Welcome to Week 1! This week, we are focusing on how to estimate quantity during the #800gChallenge™.
The expectation for the #800gChallenge™ is that when you are at home or work, you are weighing and measuring your fruits and vegetables using a scale. However, we want this challenge to be realistic and instill some lasting habits past the challenge dates. As such, if you are out at a restaurant or visiting extended family who may not be used to your diet particulars, you can eyeball those fruit and vegetable sides or salad greens. No need to cause a scene by pulling out the scale.
We do expect that you will use information from restaurant websites or menus where available (e.g., Chipotle). The consistent weighing and measuring at home and work will help ensure pretty good accuracy for eyeballing on sporadic occasions, while also avoiding a lengthy explanation to your tablemates when you have done your due diligence by ordering the side of broccoli. Note, a standard serving size of vegetables at restaurants is ~75-85 grams (g) (1,2).
A very general method to estimate fruits or vegetables is that a measuring cup runs ~100g. The low-to-high range found in a cross-section of common fruits and vegetables is 104-160g/cup (see picture). Less dense items like chopped bell pepper are relatively light and denser items like sliced bananas are relatively heavy. A cup is about the size of an average adult closed fist, which can help with the eyeball estimates.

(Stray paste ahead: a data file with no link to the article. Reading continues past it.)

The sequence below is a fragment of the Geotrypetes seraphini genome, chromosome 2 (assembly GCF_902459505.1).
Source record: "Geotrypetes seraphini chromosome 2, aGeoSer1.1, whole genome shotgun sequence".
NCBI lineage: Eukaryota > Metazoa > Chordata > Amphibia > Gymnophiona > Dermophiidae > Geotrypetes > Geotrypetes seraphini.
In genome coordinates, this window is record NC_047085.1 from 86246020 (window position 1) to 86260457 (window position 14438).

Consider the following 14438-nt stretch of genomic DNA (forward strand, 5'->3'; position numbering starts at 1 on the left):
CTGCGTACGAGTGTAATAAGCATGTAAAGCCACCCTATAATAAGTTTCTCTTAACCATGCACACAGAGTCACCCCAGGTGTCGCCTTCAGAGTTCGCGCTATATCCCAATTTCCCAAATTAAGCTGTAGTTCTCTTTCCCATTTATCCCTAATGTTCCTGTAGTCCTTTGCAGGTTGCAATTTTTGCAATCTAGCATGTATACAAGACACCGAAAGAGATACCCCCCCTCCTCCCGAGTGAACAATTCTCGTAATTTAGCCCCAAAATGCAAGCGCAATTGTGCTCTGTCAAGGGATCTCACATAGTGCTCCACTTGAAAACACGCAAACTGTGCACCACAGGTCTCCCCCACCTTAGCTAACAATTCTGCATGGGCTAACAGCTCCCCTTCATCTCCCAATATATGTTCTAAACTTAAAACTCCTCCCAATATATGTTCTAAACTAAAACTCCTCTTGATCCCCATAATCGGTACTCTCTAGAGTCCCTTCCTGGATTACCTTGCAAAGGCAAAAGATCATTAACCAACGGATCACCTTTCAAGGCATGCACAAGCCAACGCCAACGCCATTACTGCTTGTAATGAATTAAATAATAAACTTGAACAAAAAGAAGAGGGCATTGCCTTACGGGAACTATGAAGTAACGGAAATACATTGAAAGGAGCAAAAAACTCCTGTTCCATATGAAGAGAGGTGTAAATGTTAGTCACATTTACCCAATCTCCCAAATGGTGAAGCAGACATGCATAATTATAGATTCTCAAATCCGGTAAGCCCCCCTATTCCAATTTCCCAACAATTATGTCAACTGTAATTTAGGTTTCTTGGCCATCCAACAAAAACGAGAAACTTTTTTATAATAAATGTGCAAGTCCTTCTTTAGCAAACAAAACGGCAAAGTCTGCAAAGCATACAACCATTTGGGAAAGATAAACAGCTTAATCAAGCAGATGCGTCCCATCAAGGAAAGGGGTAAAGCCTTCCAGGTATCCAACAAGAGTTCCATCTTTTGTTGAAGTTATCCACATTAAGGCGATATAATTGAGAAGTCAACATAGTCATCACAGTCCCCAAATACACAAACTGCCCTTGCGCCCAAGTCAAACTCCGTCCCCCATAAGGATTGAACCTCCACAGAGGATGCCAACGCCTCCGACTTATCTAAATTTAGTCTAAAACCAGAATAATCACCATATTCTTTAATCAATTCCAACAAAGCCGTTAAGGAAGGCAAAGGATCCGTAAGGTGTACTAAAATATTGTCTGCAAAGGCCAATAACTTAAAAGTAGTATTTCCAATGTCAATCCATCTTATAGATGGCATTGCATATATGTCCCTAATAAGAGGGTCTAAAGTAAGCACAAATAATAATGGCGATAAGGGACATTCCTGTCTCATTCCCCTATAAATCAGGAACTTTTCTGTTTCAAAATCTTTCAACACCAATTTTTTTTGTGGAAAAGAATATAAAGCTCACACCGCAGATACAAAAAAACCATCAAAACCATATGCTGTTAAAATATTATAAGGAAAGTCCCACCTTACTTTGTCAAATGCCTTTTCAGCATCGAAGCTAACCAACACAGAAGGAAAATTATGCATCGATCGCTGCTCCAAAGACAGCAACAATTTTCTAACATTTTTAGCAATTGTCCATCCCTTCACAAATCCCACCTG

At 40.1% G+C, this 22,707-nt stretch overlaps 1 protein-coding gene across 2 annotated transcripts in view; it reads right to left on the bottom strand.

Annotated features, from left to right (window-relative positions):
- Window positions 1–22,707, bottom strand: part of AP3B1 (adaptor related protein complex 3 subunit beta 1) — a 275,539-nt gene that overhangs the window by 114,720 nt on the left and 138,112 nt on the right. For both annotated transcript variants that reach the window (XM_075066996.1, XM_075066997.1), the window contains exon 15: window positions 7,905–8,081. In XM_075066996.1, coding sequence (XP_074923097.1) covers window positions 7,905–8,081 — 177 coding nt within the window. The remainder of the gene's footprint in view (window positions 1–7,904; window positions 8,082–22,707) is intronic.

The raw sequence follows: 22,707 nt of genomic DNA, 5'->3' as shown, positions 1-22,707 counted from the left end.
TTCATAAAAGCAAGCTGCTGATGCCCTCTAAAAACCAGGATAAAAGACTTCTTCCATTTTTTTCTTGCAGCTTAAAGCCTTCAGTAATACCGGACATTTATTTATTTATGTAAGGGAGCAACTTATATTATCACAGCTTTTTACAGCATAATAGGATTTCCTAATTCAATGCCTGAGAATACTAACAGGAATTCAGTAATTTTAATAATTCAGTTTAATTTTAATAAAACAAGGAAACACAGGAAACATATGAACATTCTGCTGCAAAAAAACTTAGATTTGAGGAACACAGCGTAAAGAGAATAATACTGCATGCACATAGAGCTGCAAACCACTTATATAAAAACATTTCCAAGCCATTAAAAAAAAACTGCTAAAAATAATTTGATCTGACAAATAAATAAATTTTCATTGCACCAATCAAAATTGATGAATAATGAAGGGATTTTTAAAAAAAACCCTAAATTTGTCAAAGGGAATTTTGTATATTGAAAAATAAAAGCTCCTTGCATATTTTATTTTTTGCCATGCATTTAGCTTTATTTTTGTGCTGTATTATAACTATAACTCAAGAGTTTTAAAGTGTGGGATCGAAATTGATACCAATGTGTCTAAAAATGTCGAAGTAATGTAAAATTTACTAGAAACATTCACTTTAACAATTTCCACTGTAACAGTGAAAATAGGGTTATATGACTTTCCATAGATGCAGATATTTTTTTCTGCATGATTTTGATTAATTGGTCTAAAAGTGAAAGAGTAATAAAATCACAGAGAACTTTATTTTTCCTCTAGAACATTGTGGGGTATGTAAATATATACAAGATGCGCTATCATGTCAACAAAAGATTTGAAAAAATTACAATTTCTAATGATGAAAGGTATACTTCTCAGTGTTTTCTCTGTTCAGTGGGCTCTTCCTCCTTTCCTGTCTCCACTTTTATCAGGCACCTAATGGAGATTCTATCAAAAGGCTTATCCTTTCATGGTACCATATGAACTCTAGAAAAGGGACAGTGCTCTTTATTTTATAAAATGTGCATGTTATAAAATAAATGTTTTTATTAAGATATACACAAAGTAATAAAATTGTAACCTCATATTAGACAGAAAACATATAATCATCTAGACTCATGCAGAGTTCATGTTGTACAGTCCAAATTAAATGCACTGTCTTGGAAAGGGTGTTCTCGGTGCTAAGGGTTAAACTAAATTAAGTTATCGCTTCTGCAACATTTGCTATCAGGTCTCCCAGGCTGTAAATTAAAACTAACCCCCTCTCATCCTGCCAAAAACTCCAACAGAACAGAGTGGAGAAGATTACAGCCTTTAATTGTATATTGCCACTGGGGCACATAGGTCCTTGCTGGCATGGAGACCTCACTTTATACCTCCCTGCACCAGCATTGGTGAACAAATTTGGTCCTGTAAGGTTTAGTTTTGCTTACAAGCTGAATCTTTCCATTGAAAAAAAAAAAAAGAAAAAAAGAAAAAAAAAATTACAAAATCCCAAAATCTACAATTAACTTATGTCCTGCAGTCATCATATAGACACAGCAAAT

The exceptions are leafy greens since they are very light and mashed potatoes since they are very heavy. A good approximation for leafy greens is that a packed cup contains only ~25g. This means it may take a full plate of greens to get ~100g. Conversely, a packed cup of sweet potatoes is ~260g.
Errors in Measurement
It is unlikely you will be 100% accurate with these eyeball measurements, but the good news is that you will not likely be far off. With an educated guess based on the above information, a “terrible” estimate will likely only put you ~50g off. While that is not ideal for every single serving, the weighing and measuring at home will make this an exception versus the rule. For those individuals tracking specific macronutrients (e.g., carbohydrates), these errors in eyeball measurements will also not be significant. Fruits and vegetables are nutrient dense but calorically poor foods. If someone overestimates a cup of grapes by 50g, this results in only being off by ~9 carbohydrate grams.
Reaching the #800g Total
Many have not tracked their mass of fruits and vegetables only – particularly in grams. Understanding what 800 grams “looks like” in terms of measuring cups can help individuals visually conceptualize and plan for their day. Virtually all combinations of 800g of different fruits and vegetables can all fit on a standard dinner plate, but no one sits down to that type of volume at one sitting. Assuming you are eating three main meals, one way to tackle this challenge is to plan for two cups of fruits or vegetables with each meal (~two closed fists) and as many leafy greens as you want. With that plan, you should consistently hit that #800g target!
- Condrasky, M., Ledikwe, J.H., Flood, J.E., & Rolls, B.J. (2007). Chef’s Opinions of Restaurant Portion Sizes, 15(8), 2086-2094.
- Reinders, M.J., Huitink, M., Dijkstra, S.C., Maaskant, A.J., & Heijnen, J. (2017). Menu-engineering in restaurants – adapting portion sizes on plates to enhance vegetable consumption: a real-life experiment. International Journal of Behavioral Nutrition and Physical Activity, 14, 41. doi 10.1186/s12966-017-0496-9